Cook County voters have new resource for evaluating retention-seeking judges
aThe retention campaign of Illinois Supreme Court Justice Tom Kilbride highlights one of the retention systems drawbacks: Voters often struggle to make informed decisions about judicial candidates seeking additional terms in office.
People outside of the legal community often lack credible information about the candidates seeking retention, prompting them to casting those votes, or arbitrarily picking the "yes" or "no" choice. And while many bar associations provide recommendations to voters, the groups' opinions don't always agree and their recommendations may not be based on clear criteria.
As a result, the few voters who do vote on the retention questions tend to default to giving candidates thumbs up, resulting in nearly all Illinois judges being retained in the process.
This is particularly problematic in Cook County, where voters in the most populous county are presented with dozens of retention-seeking candidates near the end of their ballots. Since 1990, no Cook County judge has failed to obtain the 60 percent threshold needed for retention, despite some receiving negative recommendations from the bar associations.
This year, voters in Cook County have a new resource to assist them in making their decisions about whether to vote to retain the 70-odd candidates in their district.
The Chicago Appleseed Fund For Justice and Chicago Council of Lawyers have organized a Model Performance Commission which has conducted research on the retention-seeking candidates' performance on the bench, and made recommendations on whether voters should vote to retain them. (Information about the Model Performance Commission and its recommendations are located here. ICPR participated on the Model Commission's advisory team.)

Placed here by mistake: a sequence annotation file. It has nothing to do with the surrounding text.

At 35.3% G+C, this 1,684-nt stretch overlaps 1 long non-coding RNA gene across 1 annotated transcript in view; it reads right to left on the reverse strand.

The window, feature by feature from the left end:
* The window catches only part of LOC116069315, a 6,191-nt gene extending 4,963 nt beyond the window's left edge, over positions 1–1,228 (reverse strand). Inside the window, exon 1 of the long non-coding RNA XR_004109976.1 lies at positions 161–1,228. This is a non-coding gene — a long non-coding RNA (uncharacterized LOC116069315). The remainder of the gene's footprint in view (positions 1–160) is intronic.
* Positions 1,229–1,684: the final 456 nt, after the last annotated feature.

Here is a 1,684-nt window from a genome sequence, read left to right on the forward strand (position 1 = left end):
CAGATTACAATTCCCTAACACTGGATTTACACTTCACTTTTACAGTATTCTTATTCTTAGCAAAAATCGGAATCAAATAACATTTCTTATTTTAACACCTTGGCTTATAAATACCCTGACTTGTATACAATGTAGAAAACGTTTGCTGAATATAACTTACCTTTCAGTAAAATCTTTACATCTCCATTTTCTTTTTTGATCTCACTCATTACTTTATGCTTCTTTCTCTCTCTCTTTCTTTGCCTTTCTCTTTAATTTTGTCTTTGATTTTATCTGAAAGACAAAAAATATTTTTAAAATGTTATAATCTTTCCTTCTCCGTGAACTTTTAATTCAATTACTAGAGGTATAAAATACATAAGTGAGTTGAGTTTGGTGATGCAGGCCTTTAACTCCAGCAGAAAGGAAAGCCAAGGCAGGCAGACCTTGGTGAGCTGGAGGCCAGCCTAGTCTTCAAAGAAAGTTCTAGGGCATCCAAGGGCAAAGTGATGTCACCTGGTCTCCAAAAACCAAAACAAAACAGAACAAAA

Comprised of lawyers and non-lawyers, the Model Performance Commission reviewed interviews and surveys of lawyers who appeared before the retention-seeking judge. That research sought the lawyers' opinion on a given judge's legal ability, temperament, fairness, diligence, integrity and courtroom management.
Upon reviewing that information, the Performance Commission made "recommended" or "not recommended" opinions on each of the judges. Each such recommendation includes a summary of the research collected on the candidate and justification of the Commission's suggestion.
A portion of the "recommended" candidates also were given suggestions on ways to improve their conduct overall -- a resource Appleseed and the Chicago Council of Lawyers hope will help improve the judiciary in the long run.
Organizers and supporters, including ICPR, hope to expand the project in coming years, but for now, Cook County voters, check out the Commission's recommendations.